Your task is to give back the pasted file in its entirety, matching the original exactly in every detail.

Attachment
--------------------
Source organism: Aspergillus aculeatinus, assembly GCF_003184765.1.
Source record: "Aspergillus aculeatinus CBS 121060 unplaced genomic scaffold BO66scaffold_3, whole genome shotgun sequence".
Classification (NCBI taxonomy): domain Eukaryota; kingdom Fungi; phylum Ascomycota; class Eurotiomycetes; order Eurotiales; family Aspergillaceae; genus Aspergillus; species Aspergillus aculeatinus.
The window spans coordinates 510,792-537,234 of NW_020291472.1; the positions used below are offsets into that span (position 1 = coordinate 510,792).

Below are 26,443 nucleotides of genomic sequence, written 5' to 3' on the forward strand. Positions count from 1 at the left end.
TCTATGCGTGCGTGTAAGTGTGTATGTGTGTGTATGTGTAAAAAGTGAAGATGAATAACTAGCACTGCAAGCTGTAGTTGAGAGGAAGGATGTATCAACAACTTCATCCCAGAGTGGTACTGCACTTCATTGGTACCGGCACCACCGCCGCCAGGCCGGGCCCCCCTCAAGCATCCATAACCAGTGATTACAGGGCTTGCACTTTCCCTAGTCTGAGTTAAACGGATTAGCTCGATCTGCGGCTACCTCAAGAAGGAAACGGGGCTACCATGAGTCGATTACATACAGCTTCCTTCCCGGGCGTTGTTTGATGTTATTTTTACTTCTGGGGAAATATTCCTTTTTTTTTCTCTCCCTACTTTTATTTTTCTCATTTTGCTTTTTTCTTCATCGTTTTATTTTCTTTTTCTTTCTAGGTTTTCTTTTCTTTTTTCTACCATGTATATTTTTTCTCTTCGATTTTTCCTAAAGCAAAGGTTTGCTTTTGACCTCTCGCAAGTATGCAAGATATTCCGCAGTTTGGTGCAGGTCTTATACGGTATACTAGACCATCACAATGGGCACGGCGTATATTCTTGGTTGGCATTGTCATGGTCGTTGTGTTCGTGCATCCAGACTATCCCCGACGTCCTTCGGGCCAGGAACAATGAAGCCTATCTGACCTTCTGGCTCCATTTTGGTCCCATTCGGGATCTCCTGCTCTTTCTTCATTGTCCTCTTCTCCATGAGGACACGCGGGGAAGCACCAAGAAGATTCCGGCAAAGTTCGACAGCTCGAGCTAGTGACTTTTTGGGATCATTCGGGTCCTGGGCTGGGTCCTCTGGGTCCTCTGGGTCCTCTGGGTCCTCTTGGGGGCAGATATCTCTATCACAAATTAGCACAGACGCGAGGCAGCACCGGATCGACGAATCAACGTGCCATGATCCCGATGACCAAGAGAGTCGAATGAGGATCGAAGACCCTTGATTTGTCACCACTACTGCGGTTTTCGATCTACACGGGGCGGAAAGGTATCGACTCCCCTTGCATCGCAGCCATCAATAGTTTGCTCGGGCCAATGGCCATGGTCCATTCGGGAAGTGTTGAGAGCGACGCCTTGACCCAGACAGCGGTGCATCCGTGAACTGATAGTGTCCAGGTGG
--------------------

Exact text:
Source organism: Aspergillus aculeatinus, assembly GCF_003184765.1.
Source record: "Aspergillus aculeatinus CBS 121060 unplaced genomic scaffold BO66scaffold_3, whole genome shotgun sequence".
Classification (NCBI taxonomy): domain Eukaryota; kingdom Fungi; phylum Ascomycota; class Eurotiomycetes; order Eurotiales; family Aspergillaceae; genus Aspergillus; species Aspergillus aculeatinus.
The window spans coordinates 510,792-537,234 of NW_020291472.1; the positions used below are offsets into that span (position 1 = coordinate 510,792).

Below are 26,443 nucleotides of genomic sequence, written 5' to 3' on the forward strand. Positions count from 1 at the left end.
TCTATGCGTGCGTGTAAGTGTGTATGTGTGTGTATGTGTAAAAAGTGAAGATGAATAACTAGCACTGCAAGCTGTAGTTGAGAGGAAGGATGTATCAACAACTTCATCCCAGAGTGGTACTGCACTTCATTGGTACCGGCACCACCGCCGCCAGGCCGGGCCCCCCTCAAGCATCCATAACCAGTGATTACAGGGCTTGCACTTTCCCTAGTCTGAGTTAAACGGATTAGCTCGATCTGCGGCTACCTCAAGAAGGAAACGGGGCTACCATGAGTCGATTACATACAGCTTCCTTCCCGGGCGTTGTTTGATGTTATTTTTACTTCTGGGGAAATATTCCTTTTTTTTTCTCTCCCTACTTTTATTTTTCTCATTTTGCTTTTTTCTTCATCGTTTTATTTTCTTTTTCTTTCTAGGTTTTCTTTTCTTTTTTCTACCATGTATATTTTTTCTCTTCGATTTTTCCTAAAGCAAAGGTTTGCTTTTGACCTCTCGCAAGTATGCAAGATATTCCGCAGTTTGGTGCAGGTCTTATACGGTATACTAGACCATCACAATGGGCACGGCGTATATTCTTGGTTGGCATTGTCATGGTCGTTGTGTTCGTGCATCCAGACTATCCCCGACGTCCTTCGGGCCAGGAACAATGAAGCCTATCTGACCTTCTGGCTCCATTTTGGTCCCATTCGGGATCTCCTGCTCTTTCTTCATTGTCCTCTTCTCCATGAGGACACGCGGGGAAGCACCAAGAAGATTCCGGCAAAGTTCGACAGCTCGAGCTAGTGACTTTTTGGGATCATTCGGGTCCTGGGCTGGGTCCTCTGGGTCCTCTGGGTCCTCTGGGTCCTCTTGGGGGCAGATATCTCTATCACAAATTAGCACAGACGCGAGGCAGCACCGGATCGACGAATCAACGTGCCATGATCCCGATGACCAAGAGAGTCGAATGAGGATCGAAGACCCTTGATTTGTCACCACTACTGCGGTTTTCGATCTACACGGGGCGGAAAGGTATCGACTCCCCTTGCATCGCAGCCATCAATAGTTTGCTCGGGCCAATGGCCATGGTCCATTCGGGAAGTGTTGAGAGCGACGCCTTGACCCAGACAGCGGTGCATCCGTGAACTGATAGTGTCCAGGTGG